(Before I start, I would like to take a tangent about the "cloud computing" metaphor, since the cloud is one of the technology innovations du jour. A cloud is not something I would ever think about storing anything in. Clouds have no foundations. They are moist. Every time I have ever been "in" a cloud, I could not see anything. Why would I store something in a place that is wet and has no floor? This reminds me of my problems with the Peter Pan (http://www.peterpanbus.com) bus company name - do you want to use a transportation company that is named after the eternal boy, who kidnaps children and takes them to "Never Never Land?" I didn't think so.)

  • There is a basketball term, in reference to coaching, called "rolling out the balls." It is usually used in a pejorative sense to mean a coach or manager who isn't teaching and is merely letting his or her players play all day. I have always thought this could be seen as a creative process also - many discoveries come in unregulated environs, and it's up to management to recognize what is and what isn't useful to their needs. How do you "roll out the balls" in an agency setting? Have an office "recess" each day from 2-4 PM? "Play" procurement? The problem with "rolling out the balls" is that you may have to suffer through days of sloppy play and multiple failures to discover one thing that works. Most managers don't have the time or the budget to sit through this, leaving employees to be innovative on their own.
  • People who really think outside the box don't say "think outside the box."
  • I have rarely been innovative on deadline. I have been safe.
  • There is a huge difference between being creative and looking creative. Some of the most creative people I know dress like pharmacists.
  • There are more creative pharmacists than you think.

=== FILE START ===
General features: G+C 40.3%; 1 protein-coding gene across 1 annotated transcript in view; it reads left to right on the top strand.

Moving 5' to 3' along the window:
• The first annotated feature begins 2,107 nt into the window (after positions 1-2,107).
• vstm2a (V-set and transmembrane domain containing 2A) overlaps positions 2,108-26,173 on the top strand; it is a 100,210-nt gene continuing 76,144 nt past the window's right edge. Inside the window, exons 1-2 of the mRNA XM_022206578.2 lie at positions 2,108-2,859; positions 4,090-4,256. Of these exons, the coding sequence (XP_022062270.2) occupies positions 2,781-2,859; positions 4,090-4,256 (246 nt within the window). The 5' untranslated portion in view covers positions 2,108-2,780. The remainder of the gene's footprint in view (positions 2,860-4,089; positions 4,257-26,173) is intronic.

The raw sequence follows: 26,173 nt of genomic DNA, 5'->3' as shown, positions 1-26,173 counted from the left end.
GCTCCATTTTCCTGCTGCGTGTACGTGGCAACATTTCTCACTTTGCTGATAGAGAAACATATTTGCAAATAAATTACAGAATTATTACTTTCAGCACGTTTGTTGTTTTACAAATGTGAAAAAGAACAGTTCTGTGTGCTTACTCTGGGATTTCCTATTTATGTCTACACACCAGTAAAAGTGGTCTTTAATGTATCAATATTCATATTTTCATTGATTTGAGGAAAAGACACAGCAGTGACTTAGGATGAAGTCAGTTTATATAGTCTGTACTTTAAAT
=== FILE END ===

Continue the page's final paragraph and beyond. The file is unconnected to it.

• Don't confuse a good idea with a well-presented idea. I remember, in college art classes, resenting a particular person who didn't come up with strong concepts but spoke well when presenting them and, therefore, did well in the class. This rankled those of us who did our speaking through our drawings and had no language left for the presentation. Heck, if we wanted to be public speakers we would have majored in it. Since then I have learned why, as a general rule, PR people make more money than cartoonists.
  • On a related note, just because someone isn't using the same language as you doesn't mean they're not creative. Unless it's pig latin.
  • Some of the most innovative acts occur on behalf of procrastinating.
  • Personalized license plates make me think that there are hordes of creative folks roaming the streets, yearning to break free.
  • I have often found creative ideas by paying attention to something that I dislike, and trying to learn about it. This hasn't always been easy, as in the cases of Vin Diesel (http://www.imdb.com/name/nm0004874/) movies and John Tesh's unique mash-up of almost every musical and dance genre known to western culture. (http://www.youtube.com/watch?v=9so2wcOiv40)
  • There's a difference between being creative and being creative for a living. Again, this depends on your definition of living.

Posted by John Klossner on May 04, 2009 at 9:03 AM0 comments